China on Thursday snubbed an apology from CNN over remarks by one of its commentators as a wave of verbal assaults on foreign media raised concerns over coverage at this summer's Beijing Olympics.

Foreign Ministry spokeswoman Jiang Yu rejected CNN's explanation that commentator Jack Cafferty was referring to China's leaders — not the Chinese people — when he described them as "goons and thugs." CNN said it apologized to anyone who thought otherwise.

But Jiang said at a regularly scheduled news conference that the CNN statement lacked sincerity and instead "turned its attack on the Chinese government to try to sow division between the Chinese government and the people."

The head of the ministry's information department summoned CNN's bureau chief in Beijing on Wednesday night to deliver a near identical protest.

CNN has been singled out by the Chinese government and unknown activists who have phoned and e-mailed death threats to Western reporters. Most of the criticism of the Atlanta-based network concerns a photograph posted on its Web site weeks ago which cropped out Tibetans throwing stones at Chinese security forces.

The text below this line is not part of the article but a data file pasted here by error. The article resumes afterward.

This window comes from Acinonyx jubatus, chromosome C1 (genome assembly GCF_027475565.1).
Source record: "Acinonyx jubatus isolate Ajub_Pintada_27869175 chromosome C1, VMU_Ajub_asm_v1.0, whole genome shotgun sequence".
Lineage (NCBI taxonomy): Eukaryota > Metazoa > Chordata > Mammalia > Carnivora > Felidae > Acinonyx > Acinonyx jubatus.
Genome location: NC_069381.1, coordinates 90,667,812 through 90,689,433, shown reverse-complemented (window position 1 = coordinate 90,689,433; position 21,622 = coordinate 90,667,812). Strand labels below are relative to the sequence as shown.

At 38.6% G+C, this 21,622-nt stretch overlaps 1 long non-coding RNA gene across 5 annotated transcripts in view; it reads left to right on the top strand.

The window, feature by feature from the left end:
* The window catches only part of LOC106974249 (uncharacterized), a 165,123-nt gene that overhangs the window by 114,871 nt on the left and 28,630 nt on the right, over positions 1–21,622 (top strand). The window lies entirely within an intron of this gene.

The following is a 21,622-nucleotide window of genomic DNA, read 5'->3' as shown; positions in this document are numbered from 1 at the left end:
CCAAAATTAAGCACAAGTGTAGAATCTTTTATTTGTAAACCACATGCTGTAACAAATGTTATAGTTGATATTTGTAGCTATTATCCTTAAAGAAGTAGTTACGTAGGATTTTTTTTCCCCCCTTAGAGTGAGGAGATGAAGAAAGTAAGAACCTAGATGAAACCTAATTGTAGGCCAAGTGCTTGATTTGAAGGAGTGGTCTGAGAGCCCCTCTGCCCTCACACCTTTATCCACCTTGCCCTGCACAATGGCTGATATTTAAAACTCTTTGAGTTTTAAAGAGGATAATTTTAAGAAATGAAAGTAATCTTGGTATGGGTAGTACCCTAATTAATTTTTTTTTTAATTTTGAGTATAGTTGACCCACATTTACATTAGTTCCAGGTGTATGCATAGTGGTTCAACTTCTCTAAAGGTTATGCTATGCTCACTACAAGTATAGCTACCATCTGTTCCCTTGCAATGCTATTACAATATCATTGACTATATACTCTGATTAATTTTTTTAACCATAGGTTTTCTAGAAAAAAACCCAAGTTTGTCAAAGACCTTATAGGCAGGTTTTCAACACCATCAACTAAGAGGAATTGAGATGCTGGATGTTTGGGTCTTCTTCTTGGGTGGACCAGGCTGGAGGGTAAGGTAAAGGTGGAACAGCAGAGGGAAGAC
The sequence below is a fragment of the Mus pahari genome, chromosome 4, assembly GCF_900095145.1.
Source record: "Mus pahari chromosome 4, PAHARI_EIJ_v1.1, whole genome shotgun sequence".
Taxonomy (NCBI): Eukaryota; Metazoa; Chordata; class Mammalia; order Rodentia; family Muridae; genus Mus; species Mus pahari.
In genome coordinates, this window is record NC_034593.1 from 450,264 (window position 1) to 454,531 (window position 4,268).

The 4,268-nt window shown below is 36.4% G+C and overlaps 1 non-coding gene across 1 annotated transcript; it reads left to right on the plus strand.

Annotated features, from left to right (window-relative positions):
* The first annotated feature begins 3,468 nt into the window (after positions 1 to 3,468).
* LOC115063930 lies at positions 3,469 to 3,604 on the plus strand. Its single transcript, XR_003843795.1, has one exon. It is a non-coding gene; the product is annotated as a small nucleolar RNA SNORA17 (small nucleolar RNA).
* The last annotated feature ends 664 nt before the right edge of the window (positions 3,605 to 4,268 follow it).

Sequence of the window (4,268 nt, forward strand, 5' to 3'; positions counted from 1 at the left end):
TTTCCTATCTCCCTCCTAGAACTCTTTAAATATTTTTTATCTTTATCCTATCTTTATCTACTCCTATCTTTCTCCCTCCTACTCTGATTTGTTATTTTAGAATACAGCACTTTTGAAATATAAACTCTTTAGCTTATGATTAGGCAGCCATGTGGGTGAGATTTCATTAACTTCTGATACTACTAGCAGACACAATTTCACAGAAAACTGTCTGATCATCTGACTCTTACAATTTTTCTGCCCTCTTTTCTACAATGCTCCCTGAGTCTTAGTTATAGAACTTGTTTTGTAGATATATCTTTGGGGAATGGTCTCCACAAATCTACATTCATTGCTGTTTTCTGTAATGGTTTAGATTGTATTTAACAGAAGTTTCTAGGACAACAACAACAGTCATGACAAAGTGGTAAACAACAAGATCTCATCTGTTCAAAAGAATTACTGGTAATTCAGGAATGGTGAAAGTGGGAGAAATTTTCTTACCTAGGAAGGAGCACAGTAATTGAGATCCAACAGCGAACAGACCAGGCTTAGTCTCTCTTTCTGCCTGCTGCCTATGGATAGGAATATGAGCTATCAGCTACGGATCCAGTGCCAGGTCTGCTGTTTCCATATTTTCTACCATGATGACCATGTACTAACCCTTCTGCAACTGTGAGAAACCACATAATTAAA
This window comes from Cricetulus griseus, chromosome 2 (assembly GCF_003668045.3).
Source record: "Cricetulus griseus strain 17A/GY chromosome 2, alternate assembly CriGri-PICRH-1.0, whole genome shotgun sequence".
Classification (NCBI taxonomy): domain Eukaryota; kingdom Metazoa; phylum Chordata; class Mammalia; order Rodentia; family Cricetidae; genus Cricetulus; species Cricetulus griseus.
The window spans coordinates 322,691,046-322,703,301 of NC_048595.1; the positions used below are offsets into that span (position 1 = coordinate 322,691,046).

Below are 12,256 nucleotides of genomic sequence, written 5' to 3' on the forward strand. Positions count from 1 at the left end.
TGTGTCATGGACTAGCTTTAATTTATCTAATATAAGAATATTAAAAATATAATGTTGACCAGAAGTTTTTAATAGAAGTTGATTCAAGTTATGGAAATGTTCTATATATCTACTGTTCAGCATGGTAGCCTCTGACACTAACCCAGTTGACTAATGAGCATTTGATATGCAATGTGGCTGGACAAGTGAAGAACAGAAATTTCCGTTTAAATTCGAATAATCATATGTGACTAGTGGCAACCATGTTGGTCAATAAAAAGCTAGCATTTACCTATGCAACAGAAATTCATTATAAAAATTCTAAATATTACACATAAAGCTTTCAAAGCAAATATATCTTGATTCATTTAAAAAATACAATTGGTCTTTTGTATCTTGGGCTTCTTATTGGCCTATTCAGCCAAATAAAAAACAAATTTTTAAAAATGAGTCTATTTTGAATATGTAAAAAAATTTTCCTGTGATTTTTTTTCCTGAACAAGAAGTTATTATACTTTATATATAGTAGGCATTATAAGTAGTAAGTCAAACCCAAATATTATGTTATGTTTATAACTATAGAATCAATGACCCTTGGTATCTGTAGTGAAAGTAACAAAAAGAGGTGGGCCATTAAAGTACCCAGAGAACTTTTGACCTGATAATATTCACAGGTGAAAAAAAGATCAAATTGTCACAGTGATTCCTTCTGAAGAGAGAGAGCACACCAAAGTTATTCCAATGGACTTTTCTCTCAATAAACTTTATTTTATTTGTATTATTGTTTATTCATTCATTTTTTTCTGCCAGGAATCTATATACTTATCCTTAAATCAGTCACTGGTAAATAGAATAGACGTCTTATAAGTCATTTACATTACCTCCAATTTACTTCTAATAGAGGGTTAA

Chinese at home and abroad have heatedly accused Western media of biased coverage of violent anti-government protests in Tibet and across western China last month.

Numerous Web postings, YouTube videos and Facebook groups have criticized the Tibet news coverage, including a Web site called anti-cnn.com, which was set up especially to point out alleged media bias.

Anger has been further stirred by high-profile protests among Tibetans, free-speech advocates and others dogging the Beijing Olympic Torch's passage through London and Paris.

CNN and other foreign satellite broadcasts can be seen only in hotels, offices and housing developments open to foreigners, meaning very few Chinese would have heard Cafferty's original comments.

Censors also block many foreign news sites on the Internet, pointing to an underlying irony of the ongoing protests — that they profess outrage over foreign media reports that their government does not permit them to view.

The entirely state-controlled media has joined in the vilification campaign, with the criticisms of CNN featuring prominently in Thursday's newspapers and TV shows.

A signed editorial in the Communist Party's flagship People's Daily attacked what it called Cafferty's "verbal violence."

"When people wake up and face the facts, there will be no more market for 'information terrorism,'" the editorial said.

The vilification of Western media has renewed concerns about media controls during the Olympics, when thousands of foreign reporters are expected to be in Beijing to cover the August Games. Beijing has pledged to meet past standards for coverage, but has repeatedly violated those promises by detaining journalists and banning them from parts of the country.